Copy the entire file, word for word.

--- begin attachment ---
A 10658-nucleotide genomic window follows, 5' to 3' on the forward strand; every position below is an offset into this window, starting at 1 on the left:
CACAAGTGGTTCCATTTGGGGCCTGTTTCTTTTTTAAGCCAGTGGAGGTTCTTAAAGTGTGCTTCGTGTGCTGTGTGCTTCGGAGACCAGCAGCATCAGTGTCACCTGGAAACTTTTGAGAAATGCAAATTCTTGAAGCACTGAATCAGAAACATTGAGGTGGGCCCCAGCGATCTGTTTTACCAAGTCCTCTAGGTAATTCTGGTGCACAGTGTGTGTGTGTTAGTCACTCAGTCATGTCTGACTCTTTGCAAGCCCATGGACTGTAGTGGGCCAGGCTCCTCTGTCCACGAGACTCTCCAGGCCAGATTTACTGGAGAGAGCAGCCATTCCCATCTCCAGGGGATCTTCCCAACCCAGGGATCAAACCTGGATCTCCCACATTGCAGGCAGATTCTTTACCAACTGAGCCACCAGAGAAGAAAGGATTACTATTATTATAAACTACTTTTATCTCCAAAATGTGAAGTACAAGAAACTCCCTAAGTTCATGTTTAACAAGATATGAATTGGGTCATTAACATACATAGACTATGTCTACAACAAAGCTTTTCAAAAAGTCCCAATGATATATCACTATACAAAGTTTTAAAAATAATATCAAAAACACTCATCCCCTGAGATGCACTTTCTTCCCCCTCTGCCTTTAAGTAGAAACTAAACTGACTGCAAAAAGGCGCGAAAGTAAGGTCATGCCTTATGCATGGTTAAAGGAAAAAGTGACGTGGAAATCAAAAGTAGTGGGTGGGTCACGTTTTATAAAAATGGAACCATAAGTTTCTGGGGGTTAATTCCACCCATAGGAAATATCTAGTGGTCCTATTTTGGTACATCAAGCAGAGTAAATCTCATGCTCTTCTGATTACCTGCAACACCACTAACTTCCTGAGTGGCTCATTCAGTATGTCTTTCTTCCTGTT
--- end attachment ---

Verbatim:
A 10658-nucleotide genomic window follows, 5' to 3' on the forward strand; every position below is an offset into this window, starting at 1 on the left:
CACAAGTGGTTCCATTTGGGGCCTGTTTCTTTTTTAAGCCAGTGGAGGTTCTTAAAGTGTGCTTCGTGTGCTGTGTGCTTCGGAGACCAGCAGCATCAGTGTCACCTGGAAACTTTTGAGAAATGCAAATTCTTGAAGCACTGAATCAGAAACATTGAGGTGGGCCCCAGCGATCTGTTTTACCAAGTCCTCTAGGTAATTCTGGTGCACAGTGTGTGTGTGTTAGTCACTCAGTCATGTCTGACTCTTTGCAAGCCCATGGACTGTAGTGGGCCAGGCTCCTCTGTCCACGAGACTCTCCAGGCCAGATTTACTGGAGAGAGCAGCCATTCCCATCTCCAGGGGATCTTCCCAACCCAGGGATCAAACCTGGATCTCCCACATTGCAGGCAGATTCTTTACCAACTGAGCCACCAGAGAAGAAAGGATTACTATTATTATAAACTACTTTTATCTCCAAAATGTGAAGTACAAGAAACTCCCTAAGTTCATGTTTAACAAGATATGAATTGGGTCATTAACATACATAGACTATGTCTACAACAAAGCTTTTCAAAAAGTCCCAATGATATATCACTATACAAAGTTTTAAAAATAATATCAAAAACACTCATCCCCTGAGATGCACTTTCTTCCCCCTCTGCCTTTAAGTAGAAACTAAACTGACTGCAAAAAGGCGCGAAAGTAAGGTCATGCCTTATGCATGGTTAAAGGAAAAAGTGACGTGGAAATCAAAAGTAGTGGGTGGGTCACGTTTTATAAAAATGGAACCATAAGTTTCTGGGGGTTAATTCCACCCATAGGAAATATCTAGTGGTCCTATTTTGGTACATCAAGCAGAGTAAATCTCATGCTCTTCTGATTACCTGCAACACCACTAACTTCCTGAGTGGCTCATTCAGTATGTCTTTCTTCCTGTT